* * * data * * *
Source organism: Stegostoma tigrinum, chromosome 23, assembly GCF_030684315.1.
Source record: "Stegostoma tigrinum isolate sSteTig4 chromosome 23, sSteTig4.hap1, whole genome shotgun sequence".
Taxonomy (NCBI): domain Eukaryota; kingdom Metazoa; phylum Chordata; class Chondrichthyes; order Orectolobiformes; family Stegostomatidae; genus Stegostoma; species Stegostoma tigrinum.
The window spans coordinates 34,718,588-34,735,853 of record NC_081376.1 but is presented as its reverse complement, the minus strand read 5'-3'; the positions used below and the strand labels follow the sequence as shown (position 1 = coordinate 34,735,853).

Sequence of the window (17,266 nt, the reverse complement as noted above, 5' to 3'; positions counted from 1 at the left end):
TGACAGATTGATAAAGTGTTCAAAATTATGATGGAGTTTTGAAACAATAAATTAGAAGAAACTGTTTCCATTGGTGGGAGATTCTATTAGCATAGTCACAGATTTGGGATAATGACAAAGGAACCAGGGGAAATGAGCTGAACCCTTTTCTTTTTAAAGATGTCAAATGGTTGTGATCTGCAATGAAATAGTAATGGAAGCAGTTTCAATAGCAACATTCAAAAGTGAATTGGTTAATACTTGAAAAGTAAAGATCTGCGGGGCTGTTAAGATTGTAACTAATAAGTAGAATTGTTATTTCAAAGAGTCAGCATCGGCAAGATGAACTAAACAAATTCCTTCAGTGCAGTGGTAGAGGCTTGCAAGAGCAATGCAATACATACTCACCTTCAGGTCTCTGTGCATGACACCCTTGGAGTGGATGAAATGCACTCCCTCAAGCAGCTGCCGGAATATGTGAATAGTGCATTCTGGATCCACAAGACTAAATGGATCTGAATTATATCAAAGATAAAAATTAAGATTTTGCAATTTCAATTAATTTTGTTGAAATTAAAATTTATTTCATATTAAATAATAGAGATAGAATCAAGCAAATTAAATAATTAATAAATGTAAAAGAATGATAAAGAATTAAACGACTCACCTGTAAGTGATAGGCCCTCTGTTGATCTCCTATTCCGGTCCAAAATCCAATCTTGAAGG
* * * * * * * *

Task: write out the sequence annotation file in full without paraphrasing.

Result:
Source organism: Stegostoma tigrinum, chromosome 23, assembly GCF_030684315.1.
Source record: "Stegostoma tigrinum isolate sSteTig4 chromosome 23, sSteTig4.hap1, whole genome shotgun sequence".
Taxonomy (NCBI): domain Eukaryota; kingdom Metazoa; phylum Chordata; class Chondrichthyes; order Orectolobiformes; family Stegostomatidae; genus Stegostoma; species Stegostoma tigrinum.
The window spans coordinates 34,718,588-34,735,853 of record NC_081376.1 but is presented as its reverse complement, the minus strand read 5'-3'; the positions used below and the strand labels follow the sequence as shown (position 1 = coordinate 34,735,853).

Sequence of the window (17,266 nt, the reverse complement as noted above, 5' to 3'; positions counted from 1 at the left end):
TGACAGATTGATAAAGTGTTCAAAATTATGATGGAGTTTTGAAACAATAAATTAGAAGAAACTGTTTCCATTGGTGGGAGATTCTATTAGCATAGTCACAGATTTGGGATAATGACAAAGGAACCAGGGGAAATGAGCTGAACCCTTTTCTTTTTAAAGATGTCAAATGGTTGTGATCTGCAATGAAATAGTAATGGAAGCAGTTTCAATAGCAACATTCAAAAGTGAATTGGTTAATACTTGAAAAGTAAAGATCTGCGGGGCTGTTAAGATTGTAACTAATAAGTAGAATTGTTATTTCAAAGAGTCAGCATCGGCAAGATGAACTAAACAAATTCCTTCAGTGCAGTGGTAGAGGCTTGCAAGAGCAATGCAATACATACTCACCTTCAGGTCTCTGTGCATGACACCCTTGGAGTGGATGAAATGCACTCCCTCAAGCAGCTGCCGGAATATGTGAATAGTGCATTCTGGATCCACAAGACTAAATGGATCTGAATTATATCAAAGATAAAAATTAAGATTTTGCAATTTCAATTAATTTTGTTGAAATTAAAATTTATTTCATATTAAATAATAGAGATAGAATCAAGCAAATTAAATAATTAATAAATGTAAAAGAATGATAAAGAATTAAACGACTCACCTGTAAGTGATAGGCCCTCTGTTGATCTCCTATTCCGGTCCAAAATCCAATCTTGAAGG